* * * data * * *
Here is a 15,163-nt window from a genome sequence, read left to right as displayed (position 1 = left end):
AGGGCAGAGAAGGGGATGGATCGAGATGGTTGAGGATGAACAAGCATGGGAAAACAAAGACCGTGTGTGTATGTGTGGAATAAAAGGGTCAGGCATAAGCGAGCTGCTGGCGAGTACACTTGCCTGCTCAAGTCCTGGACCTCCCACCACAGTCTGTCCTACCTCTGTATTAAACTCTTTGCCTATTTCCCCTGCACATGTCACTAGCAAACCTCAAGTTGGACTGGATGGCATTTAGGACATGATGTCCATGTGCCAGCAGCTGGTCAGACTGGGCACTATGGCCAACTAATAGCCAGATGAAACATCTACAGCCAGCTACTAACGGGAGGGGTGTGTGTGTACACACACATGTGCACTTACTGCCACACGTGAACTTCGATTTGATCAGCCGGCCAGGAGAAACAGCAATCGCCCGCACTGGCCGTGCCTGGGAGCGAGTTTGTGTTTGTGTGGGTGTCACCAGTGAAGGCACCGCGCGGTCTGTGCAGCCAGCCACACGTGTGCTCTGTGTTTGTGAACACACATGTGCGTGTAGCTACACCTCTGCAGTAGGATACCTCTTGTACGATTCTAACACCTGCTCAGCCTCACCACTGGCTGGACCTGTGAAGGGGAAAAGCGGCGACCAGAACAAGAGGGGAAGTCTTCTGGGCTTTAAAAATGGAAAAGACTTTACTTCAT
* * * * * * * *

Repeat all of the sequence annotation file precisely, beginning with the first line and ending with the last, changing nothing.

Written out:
Here is a 15,163-nt window from a genome sequence, read left to right as displayed (position 1 = left end):
AGGGCAGAGAAGGGGATGGATCGAGATGGTTGAGGATGAACAAGCATGGGAAAACAAAGACCGTGTGTGTATGTGTGGAATAAAAGGGTCAGGCATAAGCGAGCTGCTGGCGAGTACACTTGCCTGCTCAAGTCCTGGACCTCCCACCACAGTCTGTCCTACCTCTGTATTAAACTCTTTGCCTATTTCCCCTGCACATGTCACTAGCAAACCTCAAGTTGGACTGGATGGCATTTAGGACATGATGTCCATGTGCCAGCAGCTGGTCAGACTGGGCACTATGGCCAACTAATAGCCAGATGAAACATCTACAGCCAGCTACTAACGGGAGGGGTGTGTGTGTACACACACATGTGCACTTACTGCCACACGTGAACTTCGATTTGATCAGCCGGCCAGGAGAAACAGCAATCGCCCGCACTGGCCGTGCCTGGGAGCGAGTTTGTGTTTGTGTGGGTGTCACCAGTGAAGGCACCGCGCGGTCTGTGCAGCCAGCCACACGTGTGCTCTGTGTTTGTGAACACACATGTGCGTGTAGCTACACCTCTGCAGTAGGATACCTCTTGTACGATTCTAACACCTGCTCAGCCTCACCACTGGCTGGACCTGTGAAGGGGAAAAGCGGCGACCAGAACAAGAGGGGAAGTCTTCTGGGCTTTAAAAATGGAAAAGACTTTACTTCAT